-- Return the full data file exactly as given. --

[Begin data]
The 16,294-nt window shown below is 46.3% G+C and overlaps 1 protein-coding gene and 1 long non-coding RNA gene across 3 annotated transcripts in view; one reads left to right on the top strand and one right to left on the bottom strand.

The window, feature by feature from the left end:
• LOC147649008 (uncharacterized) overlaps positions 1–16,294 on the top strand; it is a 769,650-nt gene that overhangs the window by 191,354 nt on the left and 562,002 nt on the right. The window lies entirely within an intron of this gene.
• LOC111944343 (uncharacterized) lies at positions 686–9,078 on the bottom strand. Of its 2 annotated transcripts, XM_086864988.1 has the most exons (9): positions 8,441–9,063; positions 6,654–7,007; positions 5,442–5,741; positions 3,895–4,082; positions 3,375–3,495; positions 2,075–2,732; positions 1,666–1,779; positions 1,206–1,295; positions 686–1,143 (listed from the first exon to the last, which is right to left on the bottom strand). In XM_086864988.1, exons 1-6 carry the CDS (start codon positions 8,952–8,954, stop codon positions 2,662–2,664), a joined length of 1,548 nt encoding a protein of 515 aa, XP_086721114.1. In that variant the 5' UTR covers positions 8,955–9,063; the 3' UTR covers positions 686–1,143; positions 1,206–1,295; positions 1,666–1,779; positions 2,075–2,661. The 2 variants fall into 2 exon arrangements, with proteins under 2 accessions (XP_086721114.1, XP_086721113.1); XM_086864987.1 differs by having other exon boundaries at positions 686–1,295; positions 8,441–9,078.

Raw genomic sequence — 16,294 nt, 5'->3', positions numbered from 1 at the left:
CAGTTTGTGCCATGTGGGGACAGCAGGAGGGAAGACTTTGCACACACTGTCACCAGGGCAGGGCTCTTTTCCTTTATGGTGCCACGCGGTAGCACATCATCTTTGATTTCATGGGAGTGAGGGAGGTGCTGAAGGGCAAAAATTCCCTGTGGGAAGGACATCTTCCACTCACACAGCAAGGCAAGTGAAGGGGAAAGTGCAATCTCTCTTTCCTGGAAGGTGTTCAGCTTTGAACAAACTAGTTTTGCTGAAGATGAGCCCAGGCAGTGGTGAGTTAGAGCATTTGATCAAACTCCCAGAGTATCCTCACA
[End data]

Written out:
The 16,294-nt window shown below is 46.3% G+C and overlaps 1 protein-coding gene and 1 long non-coding RNA gene across 3 annotated transcripts in view; one reads left to right on the top strand and one right to left on the bottom strand.

The window, feature by feature from the left end:
• LOC147649008 (uncharacterized) overlaps positions 1–16,294 on the top strand; it is a 769,650-nt gene that overhangs the window by 191,354 nt on the left and 562,002 nt on the right. The window lies entirely within an intron of this gene.
• LOC111944343 (uncharacterized) lies at positions 686–9,078 on the bottom strand. Of its 2 annotated transcripts, XM_086864988.1 has the most exons (9): positions 8,441–9,063; positions 6,654–7,007; positions 5,442–5,741; positions 3,895–4,082; positions 3,375–3,495; positions 2,075–2,732; positions 1,666–1,779; positions 1,206–1,295; positions 686–1,143 (listed from the first exon to the last, which is right to left on the bottom strand). In XM_086864988.1, exons 1-6 carry the CDS (start codon positions 8,952–8,954, stop codon positions 2,662–2,664), a joined length of 1,548 nt encoding a protein of 515 aa, XP_086721114.1. In that variant the 5' UTR covers positions 8,955–9,063; the 3' UTR covers positions 686–1,143; positions 1,206–1,295; positions 1,666–1,779; positions 2,075–2,661. The 2 variants fall into 2 exon arrangements, with proteins under 2 accessions (XP_086721114.1, XP_086721113.1); XM_086864987.1 differs by having other exon boundaries at positions 686–1,295; positions 8,441–9,078.

Raw genomic sequence — 16,294 nt, 5'->3', positions numbered from 1 at the left:
CAGTTTGTGCCATGTGGGGACAGCAGGAGGGAAGACTTTGCACACACTGTCACCAGGGCAGGGCTCTTTTCCTTTATGGTGCCACGCGGTAGCACATCATCTTTGATTTCATGGGAGTGAGGGAGGTGCTGAAGGGCAAAAATTCCCTGTGGGAAGGACATCTTCCACTCACACAGCAAGGCAAGTGAAGGGGAAAGTGCAATCTCTCTTTCCTGGAAGGTGTTCAGCTTTGAACAAACTAGTTTTGCTGAAGATGAGCCCAGGCAGTGGTGAGTTAGAGCATTTGATCAAACTCCCAGAGTATCCTCACA